My brother who lives outside Louisville, Ky was going through the testing to see if he could become a living donor. Kidney patients are fortunate that they can sometimes find a living donor to donate a kidney. A person can live a normal life with 25% functionality of 1 healthy kidney. Today, about a third of all kidney transplants come from living donors. Obviously that option is not available for other organs.
On March 28, 2001 about 1:30 in the afternoon, I received a call from my transplant coordinator at the University of Michigan. She informed me that they had found a kidney that was a 6 antigen match (basically a perfect match) for me. It was from a 34-year-old man who had died in a car crash in Mississippi. For the protection of the donor’s family, they do not tell you who the donor is, just some medical history. The better the match, the better the odds for success. The odds of a perfect match occurring from an unrelated donor was 1 in 100,000. When you receive the call, you have xx amount of time to get to the hospital. For me, this was not an issue, I was at work in Ann Arbor at the time. The call doesn’t mean everything is a go. The donor organ and yours could still be incompatible, I could have an infection that I wasn’t aware of or a dozen other things could go wrong. I headed to the hospital to start the tests. In my case, everything looked good and I was scheduled for surgery later that night. The 2nd kidney from the same donor was also being flown to the University of Michigan. It was about this time that it all kind of hit me. I was about to undergo major surgery. While the odds of dying during transplant surgery are only 2-4%, I just got a kidney from a donor where the odds were 1 in 100,000 so its a number that sticks in your head. Additionally, there is no guarantee that the body won’t reject the kidney. Once that happens, the odds decrease for another successful transplant. Either way, it was a mixed set of emotions while I waited for surgery. My surgery went first, I was wheeled to the Operating Room about midnight. My surgery took about 3 hours. Immediately following my surgery, they performed the transplant for the second patient. During a kidney transplant, they don’t take out the old kidneys. The new kidney is generally placed inside the lower abdomen on the front side of the body.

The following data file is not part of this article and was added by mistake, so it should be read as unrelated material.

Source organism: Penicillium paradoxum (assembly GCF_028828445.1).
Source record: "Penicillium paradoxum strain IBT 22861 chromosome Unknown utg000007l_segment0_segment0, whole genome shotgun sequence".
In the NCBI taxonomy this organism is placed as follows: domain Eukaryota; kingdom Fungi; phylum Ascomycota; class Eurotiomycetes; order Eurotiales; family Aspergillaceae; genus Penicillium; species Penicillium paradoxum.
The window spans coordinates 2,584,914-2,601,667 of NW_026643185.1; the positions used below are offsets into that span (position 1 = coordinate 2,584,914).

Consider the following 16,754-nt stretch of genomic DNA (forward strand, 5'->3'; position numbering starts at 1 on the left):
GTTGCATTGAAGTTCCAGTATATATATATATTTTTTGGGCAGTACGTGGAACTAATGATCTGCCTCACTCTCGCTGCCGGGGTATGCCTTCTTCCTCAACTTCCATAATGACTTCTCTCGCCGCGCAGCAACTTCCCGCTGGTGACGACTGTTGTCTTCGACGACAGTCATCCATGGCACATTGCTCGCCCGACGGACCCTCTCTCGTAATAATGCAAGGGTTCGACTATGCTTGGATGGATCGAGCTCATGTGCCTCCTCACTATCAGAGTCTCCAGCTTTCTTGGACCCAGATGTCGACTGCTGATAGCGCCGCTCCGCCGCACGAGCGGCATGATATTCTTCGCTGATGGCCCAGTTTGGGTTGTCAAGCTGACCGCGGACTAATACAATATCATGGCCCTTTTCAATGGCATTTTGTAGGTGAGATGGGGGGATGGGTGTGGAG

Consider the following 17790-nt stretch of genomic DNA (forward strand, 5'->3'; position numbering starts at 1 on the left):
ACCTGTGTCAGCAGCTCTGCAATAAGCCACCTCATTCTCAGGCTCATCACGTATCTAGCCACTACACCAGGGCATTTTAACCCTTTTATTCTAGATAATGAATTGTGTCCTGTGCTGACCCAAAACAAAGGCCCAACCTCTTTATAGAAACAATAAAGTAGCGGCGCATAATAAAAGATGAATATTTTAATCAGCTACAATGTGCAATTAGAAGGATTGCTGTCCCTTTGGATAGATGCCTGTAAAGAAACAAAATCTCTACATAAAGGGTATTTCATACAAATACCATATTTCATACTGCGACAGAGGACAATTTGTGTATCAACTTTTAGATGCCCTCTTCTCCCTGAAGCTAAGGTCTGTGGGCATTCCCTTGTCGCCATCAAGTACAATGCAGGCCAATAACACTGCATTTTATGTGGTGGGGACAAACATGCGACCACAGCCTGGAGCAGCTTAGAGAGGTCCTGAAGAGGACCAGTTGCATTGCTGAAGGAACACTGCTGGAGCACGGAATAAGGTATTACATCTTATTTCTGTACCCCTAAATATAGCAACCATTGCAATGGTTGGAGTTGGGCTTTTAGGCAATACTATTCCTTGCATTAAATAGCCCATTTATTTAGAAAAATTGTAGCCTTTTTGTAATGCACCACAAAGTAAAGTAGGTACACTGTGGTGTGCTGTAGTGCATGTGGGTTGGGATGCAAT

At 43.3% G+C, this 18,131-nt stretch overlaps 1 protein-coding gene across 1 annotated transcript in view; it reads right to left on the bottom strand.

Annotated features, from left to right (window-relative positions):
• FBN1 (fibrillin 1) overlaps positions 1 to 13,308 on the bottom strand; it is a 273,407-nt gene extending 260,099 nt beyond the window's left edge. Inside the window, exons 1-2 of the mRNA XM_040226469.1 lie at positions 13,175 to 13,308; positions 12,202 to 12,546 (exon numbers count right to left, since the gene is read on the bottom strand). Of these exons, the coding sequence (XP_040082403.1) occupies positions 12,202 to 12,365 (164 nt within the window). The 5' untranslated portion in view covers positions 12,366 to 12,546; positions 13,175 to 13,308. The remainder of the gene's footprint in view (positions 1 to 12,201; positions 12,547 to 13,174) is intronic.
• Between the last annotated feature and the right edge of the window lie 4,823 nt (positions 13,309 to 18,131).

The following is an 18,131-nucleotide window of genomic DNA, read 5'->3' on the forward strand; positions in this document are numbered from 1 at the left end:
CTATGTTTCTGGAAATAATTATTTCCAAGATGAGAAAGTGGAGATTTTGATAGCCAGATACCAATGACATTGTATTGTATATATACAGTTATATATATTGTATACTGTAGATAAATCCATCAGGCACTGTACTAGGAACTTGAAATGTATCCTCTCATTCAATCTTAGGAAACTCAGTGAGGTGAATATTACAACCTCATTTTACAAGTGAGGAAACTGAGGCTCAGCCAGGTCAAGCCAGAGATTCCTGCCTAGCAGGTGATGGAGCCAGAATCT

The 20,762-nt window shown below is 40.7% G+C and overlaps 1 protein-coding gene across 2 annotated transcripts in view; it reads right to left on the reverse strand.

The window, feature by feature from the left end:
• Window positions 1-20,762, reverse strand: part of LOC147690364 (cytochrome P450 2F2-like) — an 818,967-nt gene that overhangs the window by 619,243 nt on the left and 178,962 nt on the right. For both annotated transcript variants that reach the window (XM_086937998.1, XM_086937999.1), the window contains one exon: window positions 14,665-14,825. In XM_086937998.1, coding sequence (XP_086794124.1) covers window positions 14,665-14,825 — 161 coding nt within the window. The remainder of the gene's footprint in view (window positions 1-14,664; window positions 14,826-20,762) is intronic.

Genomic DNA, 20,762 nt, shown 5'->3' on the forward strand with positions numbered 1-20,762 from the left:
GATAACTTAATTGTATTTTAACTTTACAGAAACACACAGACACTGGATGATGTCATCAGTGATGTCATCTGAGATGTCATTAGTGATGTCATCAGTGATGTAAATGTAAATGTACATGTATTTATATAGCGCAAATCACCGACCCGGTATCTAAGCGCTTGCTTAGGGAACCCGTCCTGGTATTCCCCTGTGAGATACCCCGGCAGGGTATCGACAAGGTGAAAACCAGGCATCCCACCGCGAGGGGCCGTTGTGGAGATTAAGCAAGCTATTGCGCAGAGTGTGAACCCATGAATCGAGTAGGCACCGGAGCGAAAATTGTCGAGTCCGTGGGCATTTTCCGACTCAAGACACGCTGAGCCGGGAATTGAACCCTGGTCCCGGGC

The next morning I woke up and asked numerous times if the surgery was successful. I don’t wake up easily from anesthesia, so I imagine the nurses were quite tired of hearing the same question a dozen times. They had pumped me full of fluids to help jump start the kidney. Around 10:30 in the morning, they decided I needed to get out of bed and move around. Huh? What? Did you see the 6 inch incision across my abdomen? Who thinks its a good idea to move at all? After a few hours the new kidney began to function. By Friday morning, I felt night and day difference. It was amazing how big of a difference I felt despite being sore from surgery. I had more energy, some color and thanks to the anti-rejection drugs, I was hungry for the first time in over a year. On Saturday morning, I was discharged from the hospital. No more dialysis, no diet restrictions, no fluid restrictions. While it had only been a little over a year, I wasn’t sure how to act. My first stop was at Steak-n-Shake for a steak burger and chocolate shake (milk and chocolate were completely off limits before).
An organ transplant is not a cure, its a treatment. Recipients have to take a cocktail of immunosuppressant drugs so that the body doesn’t figure out that there is a foreign object (the transplanted organ) in their body. This has to be done for the rest of the life of the organ. Transplanted organs only last 10-20 years before another transplant becomes necessary. The success rate diminishes after each transplant, not to mention the long lasting affects of the medications, dialysis and general wear and tear on the body. The anti-rejection medications lowers the bodies ability to fight infections and requires monthly monitoring of blood work for signs of rejection or infection.
Are you registered to be an organ donor? Have you talked to your family about it? Hospitals are unlikely to donate your organ if it goes against the families wishes, even if the donor was a registered organ donor.
For more information on organ donation visit http://donatelife.net or sign-up at the Secretary of States Office (for Michigan residents).